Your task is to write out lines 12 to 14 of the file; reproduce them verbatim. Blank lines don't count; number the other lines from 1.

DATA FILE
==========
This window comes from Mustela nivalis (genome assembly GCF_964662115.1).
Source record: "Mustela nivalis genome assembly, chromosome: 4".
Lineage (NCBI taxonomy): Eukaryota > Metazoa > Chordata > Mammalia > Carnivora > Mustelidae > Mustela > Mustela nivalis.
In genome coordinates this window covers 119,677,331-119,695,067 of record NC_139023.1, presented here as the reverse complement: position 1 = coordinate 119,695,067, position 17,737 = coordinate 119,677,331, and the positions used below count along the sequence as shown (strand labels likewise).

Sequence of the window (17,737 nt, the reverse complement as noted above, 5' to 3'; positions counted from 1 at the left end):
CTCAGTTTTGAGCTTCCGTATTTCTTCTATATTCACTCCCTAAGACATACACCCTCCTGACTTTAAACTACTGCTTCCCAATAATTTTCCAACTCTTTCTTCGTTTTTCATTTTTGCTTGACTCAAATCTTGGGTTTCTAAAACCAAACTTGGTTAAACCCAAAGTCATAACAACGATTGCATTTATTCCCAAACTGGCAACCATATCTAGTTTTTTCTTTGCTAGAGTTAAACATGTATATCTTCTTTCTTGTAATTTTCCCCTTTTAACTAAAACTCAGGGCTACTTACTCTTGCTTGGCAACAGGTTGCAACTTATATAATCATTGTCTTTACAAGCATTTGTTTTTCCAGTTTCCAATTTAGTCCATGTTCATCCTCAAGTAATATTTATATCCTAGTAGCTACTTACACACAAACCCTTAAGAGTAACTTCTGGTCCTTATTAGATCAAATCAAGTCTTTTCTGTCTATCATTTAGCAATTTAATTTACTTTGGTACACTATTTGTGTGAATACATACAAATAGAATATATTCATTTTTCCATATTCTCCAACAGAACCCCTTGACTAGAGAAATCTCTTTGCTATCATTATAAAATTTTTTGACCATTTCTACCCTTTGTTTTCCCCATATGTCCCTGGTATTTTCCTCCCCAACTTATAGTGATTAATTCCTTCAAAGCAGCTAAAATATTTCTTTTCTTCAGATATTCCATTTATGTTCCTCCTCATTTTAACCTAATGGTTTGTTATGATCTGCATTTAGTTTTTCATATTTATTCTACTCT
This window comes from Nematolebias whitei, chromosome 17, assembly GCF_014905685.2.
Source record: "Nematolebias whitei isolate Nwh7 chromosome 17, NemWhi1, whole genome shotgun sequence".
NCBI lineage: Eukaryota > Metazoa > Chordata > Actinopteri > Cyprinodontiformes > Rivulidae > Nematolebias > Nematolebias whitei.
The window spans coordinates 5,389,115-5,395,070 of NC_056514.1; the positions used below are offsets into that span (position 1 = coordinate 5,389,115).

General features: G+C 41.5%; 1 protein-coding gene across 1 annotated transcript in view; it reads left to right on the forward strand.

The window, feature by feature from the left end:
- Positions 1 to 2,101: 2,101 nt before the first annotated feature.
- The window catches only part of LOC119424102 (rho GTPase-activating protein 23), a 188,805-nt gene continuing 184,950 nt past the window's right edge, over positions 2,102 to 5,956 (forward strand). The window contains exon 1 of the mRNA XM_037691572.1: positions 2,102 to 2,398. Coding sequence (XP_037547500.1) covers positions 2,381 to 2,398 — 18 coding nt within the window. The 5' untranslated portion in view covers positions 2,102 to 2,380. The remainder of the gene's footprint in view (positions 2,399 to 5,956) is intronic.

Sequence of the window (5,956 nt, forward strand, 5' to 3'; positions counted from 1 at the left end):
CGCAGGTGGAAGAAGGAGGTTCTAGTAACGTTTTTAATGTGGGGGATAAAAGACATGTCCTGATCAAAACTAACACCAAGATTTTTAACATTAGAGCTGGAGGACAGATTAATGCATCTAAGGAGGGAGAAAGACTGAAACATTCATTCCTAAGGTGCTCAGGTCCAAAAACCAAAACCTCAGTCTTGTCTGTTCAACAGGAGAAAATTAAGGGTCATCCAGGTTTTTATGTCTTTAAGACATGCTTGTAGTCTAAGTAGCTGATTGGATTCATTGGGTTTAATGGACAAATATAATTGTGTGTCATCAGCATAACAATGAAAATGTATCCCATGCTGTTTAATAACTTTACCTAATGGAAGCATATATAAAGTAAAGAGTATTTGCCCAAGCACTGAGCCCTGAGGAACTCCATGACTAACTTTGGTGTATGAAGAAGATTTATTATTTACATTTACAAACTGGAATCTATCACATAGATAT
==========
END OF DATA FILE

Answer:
The window, feature by feature from the left end:
- Positions 1 to 2,101: 2,101 nt before the first annotated feature.
- The window catches only part of LOC119424102 (rho GTPase-activating protein 23), a 188,805-nt gene continuing 184,950 nt past the window's right edge, over positions 2,102 to 5,956 (forward strand). The window contains exon 1 of the mRNA XM_037691572.1: positions 2,102 to 2,398. Coding sequence (XP_037547500.1) covers positions 2,381 to 2,398 — 18 coding nt within the window. The 5' untranslated portion in view covers positions 2,102 to 2,380. The remainder of the gene's footprint in view (positions 2,399 to 5,956) is intronic.